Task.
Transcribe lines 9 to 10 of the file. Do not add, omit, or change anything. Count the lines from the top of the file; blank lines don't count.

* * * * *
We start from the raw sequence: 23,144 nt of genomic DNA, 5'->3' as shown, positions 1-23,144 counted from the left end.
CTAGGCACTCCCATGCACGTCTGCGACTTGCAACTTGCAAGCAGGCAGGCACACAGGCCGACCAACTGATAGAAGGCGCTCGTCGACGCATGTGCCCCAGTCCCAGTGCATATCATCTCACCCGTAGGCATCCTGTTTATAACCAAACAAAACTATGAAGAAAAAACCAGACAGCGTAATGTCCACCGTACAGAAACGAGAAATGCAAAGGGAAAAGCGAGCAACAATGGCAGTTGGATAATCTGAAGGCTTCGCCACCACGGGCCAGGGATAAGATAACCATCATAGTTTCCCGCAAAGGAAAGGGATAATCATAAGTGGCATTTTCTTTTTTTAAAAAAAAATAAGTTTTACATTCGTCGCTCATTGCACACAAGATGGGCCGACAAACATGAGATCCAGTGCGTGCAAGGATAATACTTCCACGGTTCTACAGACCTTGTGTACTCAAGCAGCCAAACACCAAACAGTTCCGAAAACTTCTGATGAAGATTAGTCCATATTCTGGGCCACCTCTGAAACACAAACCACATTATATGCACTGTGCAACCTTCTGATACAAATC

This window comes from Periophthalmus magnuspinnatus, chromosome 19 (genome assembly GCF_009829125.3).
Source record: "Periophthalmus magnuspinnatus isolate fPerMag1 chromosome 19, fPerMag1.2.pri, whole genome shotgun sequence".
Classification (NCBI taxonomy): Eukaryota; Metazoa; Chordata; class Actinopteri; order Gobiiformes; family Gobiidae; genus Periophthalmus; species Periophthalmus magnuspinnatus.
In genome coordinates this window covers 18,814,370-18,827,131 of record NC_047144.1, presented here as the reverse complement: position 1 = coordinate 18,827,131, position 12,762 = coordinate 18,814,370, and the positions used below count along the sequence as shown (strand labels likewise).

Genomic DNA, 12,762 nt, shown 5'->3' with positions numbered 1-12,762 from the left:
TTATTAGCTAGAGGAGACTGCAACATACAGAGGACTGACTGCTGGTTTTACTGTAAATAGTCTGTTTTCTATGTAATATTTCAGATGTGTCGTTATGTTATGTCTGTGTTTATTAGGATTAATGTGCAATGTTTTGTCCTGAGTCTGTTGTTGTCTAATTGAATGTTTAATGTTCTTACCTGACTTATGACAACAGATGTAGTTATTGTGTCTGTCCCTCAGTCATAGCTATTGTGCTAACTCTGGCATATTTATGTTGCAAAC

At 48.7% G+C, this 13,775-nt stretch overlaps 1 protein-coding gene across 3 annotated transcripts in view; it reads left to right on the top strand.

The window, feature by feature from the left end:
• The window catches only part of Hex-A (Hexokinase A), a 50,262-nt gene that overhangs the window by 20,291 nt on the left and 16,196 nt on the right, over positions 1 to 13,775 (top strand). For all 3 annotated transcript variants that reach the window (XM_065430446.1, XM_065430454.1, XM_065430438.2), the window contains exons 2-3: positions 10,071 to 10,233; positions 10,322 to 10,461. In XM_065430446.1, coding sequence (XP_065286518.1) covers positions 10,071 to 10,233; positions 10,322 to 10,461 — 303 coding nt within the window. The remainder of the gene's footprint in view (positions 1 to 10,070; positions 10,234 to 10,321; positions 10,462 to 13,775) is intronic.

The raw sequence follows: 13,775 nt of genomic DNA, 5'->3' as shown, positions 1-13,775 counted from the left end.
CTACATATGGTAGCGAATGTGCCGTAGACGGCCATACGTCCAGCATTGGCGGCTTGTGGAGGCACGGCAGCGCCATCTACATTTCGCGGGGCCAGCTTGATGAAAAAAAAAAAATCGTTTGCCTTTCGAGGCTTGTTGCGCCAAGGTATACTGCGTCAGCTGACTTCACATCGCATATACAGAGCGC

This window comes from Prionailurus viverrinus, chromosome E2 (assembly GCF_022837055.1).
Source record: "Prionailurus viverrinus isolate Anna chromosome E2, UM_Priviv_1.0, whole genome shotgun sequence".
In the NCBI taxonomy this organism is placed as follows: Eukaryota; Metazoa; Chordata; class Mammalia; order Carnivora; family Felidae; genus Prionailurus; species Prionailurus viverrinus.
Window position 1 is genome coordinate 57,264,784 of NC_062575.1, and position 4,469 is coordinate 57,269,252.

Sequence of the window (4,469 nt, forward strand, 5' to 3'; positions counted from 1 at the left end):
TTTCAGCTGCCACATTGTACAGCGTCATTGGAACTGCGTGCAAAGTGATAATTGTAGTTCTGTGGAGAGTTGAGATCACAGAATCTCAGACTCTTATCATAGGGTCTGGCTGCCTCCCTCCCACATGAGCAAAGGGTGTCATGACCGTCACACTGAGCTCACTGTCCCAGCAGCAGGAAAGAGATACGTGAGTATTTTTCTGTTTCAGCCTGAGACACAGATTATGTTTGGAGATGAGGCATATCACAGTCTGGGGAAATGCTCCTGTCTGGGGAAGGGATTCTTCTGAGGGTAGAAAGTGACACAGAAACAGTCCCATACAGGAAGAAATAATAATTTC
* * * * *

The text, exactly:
At 48.7% G+C, this 13,775-nt stretch overlaps 1 protein-coding gene across 3 annotated transcripts in view; it reads left to right on the top strand.

The window, feature by feature from the left end: